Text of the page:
Just Read: The Heart’s Invisible Furies by John Boyne

I really can’t say what’s gotten into me this first half of January. I thought Pachinko was going to be an endeavor, so naturally I chose to follow it up with another long novel. The Hearts Invisible Furies clocks in at 582 pages, but like Pachinko, reading it goes surprisingly quickly. This is in large part due to Boyne’s utterly charming main character, Cyril Avery, who is not a real Avery as his adoptive father Charles constantly reminds him.

Unlike Panchinko, which spans several generations, The Hearts Invisible Furies follows Cyril through his entire live, starting in the womb and then checking in every 7 years. In the first chapter, we meet Catherine Groggin, another sixteen year old girl caught with the misfortune of carrying a child out of wedlock. Unlike Sunja, no traveling minister arrives to save her, and when her pregnancy is discovered, the local priest banishes her from their rural Irish community of Goleen. Catherine hops a bus to Dublin, and the rest, as they say, is history.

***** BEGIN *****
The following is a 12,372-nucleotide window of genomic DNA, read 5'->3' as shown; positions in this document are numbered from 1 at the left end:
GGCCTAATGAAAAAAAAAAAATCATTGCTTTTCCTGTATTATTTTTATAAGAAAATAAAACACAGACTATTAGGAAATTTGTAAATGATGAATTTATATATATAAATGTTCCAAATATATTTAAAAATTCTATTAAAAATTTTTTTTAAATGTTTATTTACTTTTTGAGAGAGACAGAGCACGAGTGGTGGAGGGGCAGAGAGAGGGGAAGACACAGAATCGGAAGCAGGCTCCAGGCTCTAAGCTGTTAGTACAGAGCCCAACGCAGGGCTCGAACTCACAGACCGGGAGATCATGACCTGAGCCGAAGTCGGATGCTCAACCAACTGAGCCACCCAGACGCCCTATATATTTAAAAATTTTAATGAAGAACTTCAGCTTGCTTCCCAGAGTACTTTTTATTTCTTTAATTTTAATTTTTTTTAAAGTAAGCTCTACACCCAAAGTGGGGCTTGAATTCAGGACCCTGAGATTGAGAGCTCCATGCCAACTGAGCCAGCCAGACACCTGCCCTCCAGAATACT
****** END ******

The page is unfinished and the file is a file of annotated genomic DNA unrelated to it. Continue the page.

Cyril’s adoptive parents aren’t cruel, but they aren’t kind, either. The most favorable adjective to describe them would be “detached,” although by modern standards, their disinterest in Cyril borders on the abusive. When Julian Woodbead, a firecracker of a child, enters Cyril’s life, it’s only natural that Cyril falls deeply in love with him. Unfortunately for Cyril, he lives in early-1900s Ireland, where being gay is still seen as a sin. Over the course of the novel, we watch Cyril grapple with his identity as he tries to determine where he fits in inside a country that doesn’t want him.

Boyne’s writing is so smart and delightful to read, and although the story has many laugh-out-loud, light-hearted moments, it doesn’t mean that Cyril’s life is an easy one. Boyne doesn’t hold back any punches as he depicts the real-life consequences of living under a rigid, patriarchal society. We watch Cyril make decisions bordering on cruelty, but given the context of the time, it’s easy to understand why he makes them.

The Hearts Invisible Furies was recommended to me by an old college friend, and I am so glad to have read it. Now onto Calyspo and This Clumsy Living!

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